CMEs and Guardianship in Texas

Introduction

This guide provides information about Certificates of Medical Examination (CME) in Texas and the need to evaluate supports and services that allow for less restrictive alternatives to guardianship. If you are a medical examiner – a physician or psychiatrist – who provides Certificates of Medical Examination for guardianship cases, this resource explains options that the law requires to be considered so people with disabilities can retain their civil rights and maximize their independence.

Texas Law Requires Guardianships to Maximize Independence

Guardianships are often sought by well-intentioned people for individuals who have a disability and who may need some assistance to remain safe. Unfortunately, guardianship is also a severely restrictive intervention that strips an individual with a disability of their civil rights.

This is why Texas law emphasizes the need to “encourage the development or maintenance of maximum self-reliance and independence” when evaluating guardianships.[1] This is also why the Texas legislature has enacted several provisions to ensure less restrictive interventions are available to protect the individual while maintaining their autonomy. Consideration of less restrictive alternatives to guardianship is mandatory when determining whether an individual needs a new or continued guardianship.

Throughout every step of the guardianship process, all involved individuals—including professionals completing certificates of medical examination—are required by state statute to evaluate the effectiveness of available supports and services that may alleviate the need for a guardianship.

This guide is designed to provide basic information on supports and services and on when Texas law requires the consideration of such services as a means for mitigating the need for a full guardianship, or even the need for a guardianship at all.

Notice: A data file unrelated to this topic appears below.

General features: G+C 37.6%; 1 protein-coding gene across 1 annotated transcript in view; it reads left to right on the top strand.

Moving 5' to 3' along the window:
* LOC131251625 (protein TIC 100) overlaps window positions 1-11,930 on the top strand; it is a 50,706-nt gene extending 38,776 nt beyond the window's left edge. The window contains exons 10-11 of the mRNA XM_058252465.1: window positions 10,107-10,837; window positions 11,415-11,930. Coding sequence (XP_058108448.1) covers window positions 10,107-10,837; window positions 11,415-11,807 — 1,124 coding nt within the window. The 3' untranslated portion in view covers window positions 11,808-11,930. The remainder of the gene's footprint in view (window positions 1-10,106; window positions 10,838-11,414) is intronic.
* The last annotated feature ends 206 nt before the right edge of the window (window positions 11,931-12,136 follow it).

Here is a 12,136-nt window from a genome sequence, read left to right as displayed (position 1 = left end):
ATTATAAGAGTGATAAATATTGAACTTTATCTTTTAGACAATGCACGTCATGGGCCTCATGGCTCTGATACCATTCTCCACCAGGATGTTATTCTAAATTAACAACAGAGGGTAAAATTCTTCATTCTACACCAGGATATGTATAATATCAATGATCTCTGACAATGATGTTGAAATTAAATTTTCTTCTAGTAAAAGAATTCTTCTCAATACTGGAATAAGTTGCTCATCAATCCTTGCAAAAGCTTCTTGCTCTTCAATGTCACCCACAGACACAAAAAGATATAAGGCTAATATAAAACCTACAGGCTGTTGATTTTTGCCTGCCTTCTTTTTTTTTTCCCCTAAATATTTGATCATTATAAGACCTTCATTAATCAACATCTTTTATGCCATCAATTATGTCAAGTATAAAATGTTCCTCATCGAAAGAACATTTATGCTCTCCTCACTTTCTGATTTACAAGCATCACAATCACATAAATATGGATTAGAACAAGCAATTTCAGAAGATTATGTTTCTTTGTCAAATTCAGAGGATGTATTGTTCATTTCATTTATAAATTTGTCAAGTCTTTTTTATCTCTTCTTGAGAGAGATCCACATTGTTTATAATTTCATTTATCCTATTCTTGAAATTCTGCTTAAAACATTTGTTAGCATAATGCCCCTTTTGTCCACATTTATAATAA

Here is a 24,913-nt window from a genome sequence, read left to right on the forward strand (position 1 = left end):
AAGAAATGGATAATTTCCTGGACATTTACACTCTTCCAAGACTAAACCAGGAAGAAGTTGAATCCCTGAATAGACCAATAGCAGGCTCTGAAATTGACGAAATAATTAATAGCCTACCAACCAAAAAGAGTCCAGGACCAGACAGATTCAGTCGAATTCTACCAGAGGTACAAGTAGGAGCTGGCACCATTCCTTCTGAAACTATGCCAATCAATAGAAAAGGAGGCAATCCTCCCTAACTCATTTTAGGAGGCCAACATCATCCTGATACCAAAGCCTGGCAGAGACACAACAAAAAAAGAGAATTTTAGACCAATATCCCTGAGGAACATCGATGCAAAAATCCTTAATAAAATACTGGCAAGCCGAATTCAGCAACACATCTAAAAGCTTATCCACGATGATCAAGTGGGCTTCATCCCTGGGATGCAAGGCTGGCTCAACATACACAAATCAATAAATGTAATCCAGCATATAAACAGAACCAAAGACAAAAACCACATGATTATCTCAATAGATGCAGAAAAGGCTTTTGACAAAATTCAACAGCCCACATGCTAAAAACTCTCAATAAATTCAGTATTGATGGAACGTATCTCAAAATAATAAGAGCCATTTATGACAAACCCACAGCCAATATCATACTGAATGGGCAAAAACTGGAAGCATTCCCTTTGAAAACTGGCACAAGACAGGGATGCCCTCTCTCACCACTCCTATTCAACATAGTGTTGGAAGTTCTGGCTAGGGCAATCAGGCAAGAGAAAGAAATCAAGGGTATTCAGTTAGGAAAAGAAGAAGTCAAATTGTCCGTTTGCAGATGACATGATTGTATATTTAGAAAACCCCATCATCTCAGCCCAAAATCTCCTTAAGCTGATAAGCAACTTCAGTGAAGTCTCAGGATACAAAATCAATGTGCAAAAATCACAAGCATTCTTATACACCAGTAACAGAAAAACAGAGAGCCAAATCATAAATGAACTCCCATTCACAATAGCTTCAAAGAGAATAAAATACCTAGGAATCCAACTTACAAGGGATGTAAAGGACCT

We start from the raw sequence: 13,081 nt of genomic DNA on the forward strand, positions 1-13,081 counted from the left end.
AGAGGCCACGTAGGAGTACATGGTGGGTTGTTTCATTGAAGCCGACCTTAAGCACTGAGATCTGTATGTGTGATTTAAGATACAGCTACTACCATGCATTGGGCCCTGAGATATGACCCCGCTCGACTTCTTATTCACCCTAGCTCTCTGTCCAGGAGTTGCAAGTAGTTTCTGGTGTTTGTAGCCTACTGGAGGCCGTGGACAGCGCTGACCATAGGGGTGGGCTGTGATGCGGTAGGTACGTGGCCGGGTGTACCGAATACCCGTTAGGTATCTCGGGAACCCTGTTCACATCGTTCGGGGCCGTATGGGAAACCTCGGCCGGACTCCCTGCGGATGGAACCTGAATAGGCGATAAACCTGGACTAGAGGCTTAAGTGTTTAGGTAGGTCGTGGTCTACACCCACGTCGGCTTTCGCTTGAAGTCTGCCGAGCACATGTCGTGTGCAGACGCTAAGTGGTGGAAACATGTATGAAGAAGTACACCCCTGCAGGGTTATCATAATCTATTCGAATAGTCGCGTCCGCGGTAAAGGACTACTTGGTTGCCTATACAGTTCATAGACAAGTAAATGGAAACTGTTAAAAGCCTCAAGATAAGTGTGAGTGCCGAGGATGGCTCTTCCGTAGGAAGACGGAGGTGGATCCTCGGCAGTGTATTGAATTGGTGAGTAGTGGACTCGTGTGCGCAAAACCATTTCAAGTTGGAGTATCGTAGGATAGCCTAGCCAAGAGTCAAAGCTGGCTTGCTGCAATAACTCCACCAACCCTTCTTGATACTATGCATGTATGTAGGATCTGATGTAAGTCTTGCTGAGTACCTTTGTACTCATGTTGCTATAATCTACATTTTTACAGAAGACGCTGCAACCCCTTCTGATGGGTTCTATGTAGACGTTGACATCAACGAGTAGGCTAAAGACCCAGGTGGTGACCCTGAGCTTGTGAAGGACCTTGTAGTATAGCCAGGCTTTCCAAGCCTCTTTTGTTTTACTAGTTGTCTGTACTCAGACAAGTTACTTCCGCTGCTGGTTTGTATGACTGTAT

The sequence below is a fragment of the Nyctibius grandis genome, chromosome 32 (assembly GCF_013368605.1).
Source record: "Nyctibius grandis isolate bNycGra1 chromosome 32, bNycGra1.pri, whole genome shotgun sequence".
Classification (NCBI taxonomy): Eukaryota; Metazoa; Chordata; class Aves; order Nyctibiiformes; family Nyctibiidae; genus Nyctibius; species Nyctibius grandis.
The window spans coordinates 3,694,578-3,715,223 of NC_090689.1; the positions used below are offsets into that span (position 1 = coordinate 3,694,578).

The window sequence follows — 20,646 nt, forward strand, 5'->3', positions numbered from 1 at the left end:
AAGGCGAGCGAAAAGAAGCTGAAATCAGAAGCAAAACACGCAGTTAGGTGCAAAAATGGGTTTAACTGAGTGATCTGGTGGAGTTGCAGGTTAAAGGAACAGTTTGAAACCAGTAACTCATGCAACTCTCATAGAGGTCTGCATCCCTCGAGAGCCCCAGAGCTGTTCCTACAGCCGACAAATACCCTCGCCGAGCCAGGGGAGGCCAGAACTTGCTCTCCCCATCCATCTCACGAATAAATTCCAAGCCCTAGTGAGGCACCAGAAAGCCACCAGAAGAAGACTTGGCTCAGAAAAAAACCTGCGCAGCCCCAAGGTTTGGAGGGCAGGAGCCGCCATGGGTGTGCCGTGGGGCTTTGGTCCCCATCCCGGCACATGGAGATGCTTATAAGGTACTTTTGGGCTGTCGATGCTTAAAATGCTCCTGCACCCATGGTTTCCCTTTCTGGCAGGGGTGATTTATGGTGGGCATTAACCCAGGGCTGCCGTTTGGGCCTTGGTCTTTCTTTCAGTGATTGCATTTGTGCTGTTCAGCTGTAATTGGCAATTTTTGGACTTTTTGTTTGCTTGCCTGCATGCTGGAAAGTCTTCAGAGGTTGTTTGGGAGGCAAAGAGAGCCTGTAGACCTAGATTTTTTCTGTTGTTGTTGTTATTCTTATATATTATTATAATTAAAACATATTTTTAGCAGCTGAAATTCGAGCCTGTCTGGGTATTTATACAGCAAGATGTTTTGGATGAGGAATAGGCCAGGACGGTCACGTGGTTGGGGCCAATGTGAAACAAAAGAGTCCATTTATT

Texas Law Requires Capacity to Be Considered With Supports and Services, Not Without

The Estates Code defines an incapacitated person as “an adult who, because of a mental condition, is substantially unable to provide” for their basic needs.[2] But importantly, this determination is not whether the person has capacity in a vacuum, but rather, whether the person has “sufficient capacity with supports and services.”[3] Supports and services that can negate or at least mitigate the need for a guardianship are “formal and informal resources and assistance that enable an individual to meet the individual’s need for food, clothing, or shelter; care for the individual’s physical or mental health; manage the individual’s financial affairs; or make personal decisions regarding residence, voting, operating a motor vehicle, and marriage.”[4]

Medical Examiners Must Consider Supports and Services When Providing CMEs

Whether a guardianship is being initiated or whether the rights of a person in a guardianship are being restored, the courts, attorneys, applicants, investigators, and medical examiners must all consider whether the person has sufficient capacity with supports and services.

A CME is one piece of evidence the court will review when determining whether an individual has sufficient capacity with supports and services. Courts require a physician’s letter or CME at two different stages of the guardianship process: when an application to begin a guardianship has been filed,[5] and when an individual in a guardianship is seeking to restore their rights and modify or terminate their guardianship.[6] Texas law says a CME must contain the following statements about supports and services:

Usually, the form provided to physicians and psychiatrists will have space for the examiner to include notes about what supports and services would be necessary to negate the need for a guardian in all or one decision-making area. If there is not enough space on the form for you to address the person’s capacity with supports, then you should also include a supplemental letter to the court or requestor with your determination to ensure you satisfy the requirements of Texas law regarding consideration of supports and services.

Types of Supports and Services